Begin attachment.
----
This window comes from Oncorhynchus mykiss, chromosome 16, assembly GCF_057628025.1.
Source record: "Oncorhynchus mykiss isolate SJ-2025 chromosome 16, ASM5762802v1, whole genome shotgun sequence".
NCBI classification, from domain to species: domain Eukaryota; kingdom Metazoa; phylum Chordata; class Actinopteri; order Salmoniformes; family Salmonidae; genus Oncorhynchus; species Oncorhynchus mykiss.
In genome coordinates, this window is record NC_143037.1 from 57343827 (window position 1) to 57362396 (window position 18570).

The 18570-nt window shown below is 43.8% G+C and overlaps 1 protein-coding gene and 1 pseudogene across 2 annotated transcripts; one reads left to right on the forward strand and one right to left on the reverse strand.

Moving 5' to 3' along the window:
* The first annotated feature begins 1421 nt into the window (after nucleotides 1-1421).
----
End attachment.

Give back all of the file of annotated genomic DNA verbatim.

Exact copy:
This window comes from Oncorhynchus mykiss, chromosome 16, assembly GCF_057628025.1.
Source record: "Oncorhynchus mykiss isolate SJ-2025 chromosome 16, ASM5762802v1, whole genome shotgun sequence".
NCBI classification, from domain to species: domain Eukaryota; kingdom Metazoa; phylum Chordata; class Actinopteri; order Salmoniformes; family Salmonidae; genus Oncorhynchus; species Oncorhynchus mykiss.
In genome coordinates, this window is record NC_143037.1 from 57343827 (window position 1) to 57362396 (window position 18570).

The 18570-nt window shown below is 43.8% G+C and overlaps 1 protein-coding gene and 1 pseudogene across 2 annotated transcripts; one reads left to right on the forward strand and one right to left on the reverse strand.

Moving 5' to 3' along the window:
* The first annotated feature begins 1421 nt into the window (after nucleotides 1-1421).